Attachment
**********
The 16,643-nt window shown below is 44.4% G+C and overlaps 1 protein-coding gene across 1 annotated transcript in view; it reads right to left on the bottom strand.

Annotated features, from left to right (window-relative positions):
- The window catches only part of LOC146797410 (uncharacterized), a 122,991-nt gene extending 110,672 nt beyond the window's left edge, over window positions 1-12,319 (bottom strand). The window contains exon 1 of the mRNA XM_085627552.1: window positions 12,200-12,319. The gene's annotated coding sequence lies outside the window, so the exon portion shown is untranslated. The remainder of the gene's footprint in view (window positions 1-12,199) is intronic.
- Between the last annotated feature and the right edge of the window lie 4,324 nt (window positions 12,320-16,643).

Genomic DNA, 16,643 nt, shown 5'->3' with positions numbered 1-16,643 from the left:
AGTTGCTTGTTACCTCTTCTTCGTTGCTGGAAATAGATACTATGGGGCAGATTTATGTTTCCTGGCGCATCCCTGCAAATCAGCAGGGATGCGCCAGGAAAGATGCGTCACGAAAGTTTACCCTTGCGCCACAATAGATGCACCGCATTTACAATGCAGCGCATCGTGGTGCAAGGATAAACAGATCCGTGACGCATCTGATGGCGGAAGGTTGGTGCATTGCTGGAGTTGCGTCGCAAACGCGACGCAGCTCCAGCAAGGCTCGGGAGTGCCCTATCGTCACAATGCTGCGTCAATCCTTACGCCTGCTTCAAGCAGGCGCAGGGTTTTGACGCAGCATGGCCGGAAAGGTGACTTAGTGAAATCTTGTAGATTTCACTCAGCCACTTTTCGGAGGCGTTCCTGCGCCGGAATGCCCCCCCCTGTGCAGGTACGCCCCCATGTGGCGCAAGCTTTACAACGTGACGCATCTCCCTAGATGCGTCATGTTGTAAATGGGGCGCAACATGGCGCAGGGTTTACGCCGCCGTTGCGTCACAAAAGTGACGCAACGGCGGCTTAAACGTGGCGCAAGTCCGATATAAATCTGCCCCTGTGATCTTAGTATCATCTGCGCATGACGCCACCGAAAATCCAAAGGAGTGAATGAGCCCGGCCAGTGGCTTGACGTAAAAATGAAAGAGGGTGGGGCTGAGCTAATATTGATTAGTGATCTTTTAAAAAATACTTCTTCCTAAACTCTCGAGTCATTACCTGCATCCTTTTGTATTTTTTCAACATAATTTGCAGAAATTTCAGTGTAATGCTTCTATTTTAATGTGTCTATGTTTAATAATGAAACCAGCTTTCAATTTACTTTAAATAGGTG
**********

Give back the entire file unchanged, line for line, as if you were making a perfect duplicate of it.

The 16,643-nt window shown below is 44.4% G+C and overlaps 1 protein-coding gene across 1 annotated transcript in view; it reads right to left on the bottom strand.

Annotated features, from left to right (window-relative positions):
- The window catches only part of LOC146797410 (uncharacterized), a 122,991-nt gene extending 110,672 nt beyond the window's left edge, over window positions 1-12,319 (bottom strand). The window contains exon 1 of the mRNA XM_085627552.1: window positions 12,200-12,319. The gene's annotated coding sequence lies outside the window, so the exon portion shown is untranslated. The remainder of the gene's footprint in view (window positions 1-12,199) is intronic.
- Between the last annotated feature and the right edge of the window lie 4,324 nt (window positions 12,320-16,643).

Genomic DNA, 16,643 nt, shown 5'->3' with positions numbered 1-16,643 from the left:
AGTTGCTTGTTACCTCTTCTTCGTTGCTGGAAATAGATACTATGGGGCAGATTTATGTTTCCTGGCGCATCCCTGCAAATCAGCAGGGATGCGCCAGGAAAGATGCGTCACGAAAGTTTACCCTTGCGCCACAATAGATGCACCGCATTTACAATGCAGCGCATCGTGGTGCAAGGATAAACAGATCCGTGACGCATCTGATGGCGGAAGGTTGGTGCATTGCTGGAGTTGCGTCGCAAACGCGACGCAGCTCCAGCAAGGCTCGGGAGTGCCCTATCGTCACAATGCTGCGTCAATCCTTACGCCTGCTTCAAGCAGGCGCAGGGTTTTGACGCAGCATGGCCGGAAAGGTGACTTAGTGAAATCTTGTAGATTTCACTCAGCCACTTTTCGGAGGCGTTCCTGCGCCGGAATGCCCCCCCCTGTGCAGGTACGCCCCCATGTGGCGCAAGCTTTACAACGTGACGCATCTCCCTAGATGCGTCATGTTGTAAATGGGGCGCAACATGGCGCAGGGTTTACGCCGCCGTTGCGTCACAAAAGTGACGCAACGGCGGCTTAAACGTGGCGCAAGTCCGATATAAATCTGCCCCTGTGATCTTAGTATCATCTGCGCATGACGCCACCGAAAATCCAAAGGAGTGAATGAGCCCGGCCAGTGGCTTGACGTAAAAATGAAAGAGGGTGGGGCTGAGCTAATATTGATTAGTGATCTTTTAAAAAATACTTCTTCCTAAACTCTCGAGTCATTACCTGCATCCTTTTGTATTTTTTCAACATAATTTGCAGAAATTTCAGTGTAATGCTTCTATTTTAATGTGTCTATGTTTAATAATGAAACCAGCTTTCAATTTACTTTAAATAGGTG